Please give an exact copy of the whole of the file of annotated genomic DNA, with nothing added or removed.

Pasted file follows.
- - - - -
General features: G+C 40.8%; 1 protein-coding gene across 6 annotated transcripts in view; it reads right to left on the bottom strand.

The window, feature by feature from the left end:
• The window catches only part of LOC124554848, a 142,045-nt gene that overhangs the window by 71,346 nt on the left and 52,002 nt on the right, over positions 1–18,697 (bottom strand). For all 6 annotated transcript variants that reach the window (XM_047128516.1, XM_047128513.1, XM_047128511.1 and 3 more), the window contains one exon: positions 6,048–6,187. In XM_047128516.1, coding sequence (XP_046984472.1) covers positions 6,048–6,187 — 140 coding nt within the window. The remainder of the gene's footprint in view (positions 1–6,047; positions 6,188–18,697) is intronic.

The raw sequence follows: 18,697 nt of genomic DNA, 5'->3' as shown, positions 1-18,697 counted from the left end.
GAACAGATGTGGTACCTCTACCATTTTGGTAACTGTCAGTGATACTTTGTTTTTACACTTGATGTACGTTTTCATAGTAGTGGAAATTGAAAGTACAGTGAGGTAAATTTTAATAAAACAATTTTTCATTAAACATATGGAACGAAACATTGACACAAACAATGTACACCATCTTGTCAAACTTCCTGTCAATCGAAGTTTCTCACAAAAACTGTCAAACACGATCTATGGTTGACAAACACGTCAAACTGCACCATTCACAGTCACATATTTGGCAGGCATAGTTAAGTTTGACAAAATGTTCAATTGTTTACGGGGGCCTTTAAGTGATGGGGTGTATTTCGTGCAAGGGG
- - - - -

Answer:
General features: G+C 40.8%; 1 protein-coding gene across 6 annotated transcripts in view; it reads right to left on the bottom strand.

The window, feature by feature from the left end:
• The window catches only part of LOC124554848, a 142,045-nt gene that overhangs the window by 71,346 nt on the left and 52,002 nt on the right, over positions 1–18,697 (bottom strand). For all 6 annotated transcript variants that reach the window (XM_047128516.1, XM_047128513.1, XM_047128511.1 and 3 more), the window contains one exon: positions 6,048–6,187. In XM_047128516.1, coding sequence (XP_046984472.1) covers positions 6,048–6,187 — 140 coding nt within the window. The remainder of the gene's footprint in view (positions 1–6,047; positions 6,188–18,697) is intronic.

The raw sequence follows: 18,697 nt of genomic DNA, 5'->3' as shown, positions 1-18,697 counted from the left end.
GAACAGATGTGGTACCTCTACCATTTTGGTAACTGTCAGTGATACTTTGTTTTTACACTTGATGTACGTTTTCATAGTAGTGGAAATTGAAAGTACAGTGAGGTAAATTTTAATAAAACAATTTTTCATTAAACATATGGAACGAAACATTGACACAAACAATGTACACCATCTTGTCAAACTTCCTGTCAATCGAAGTTTCTCACAAAAACTGTCAAACACGATCTATGGTTGACAAACACGTCAAACTGCACCATTCACAGTCACATATTTGGCAGGCATAGTTAAGTTTGACAAAATGTTCAATTGTTTACGGGGGCCTTTAAGTGATGGGGTGTATTTCGTGCAAGGGG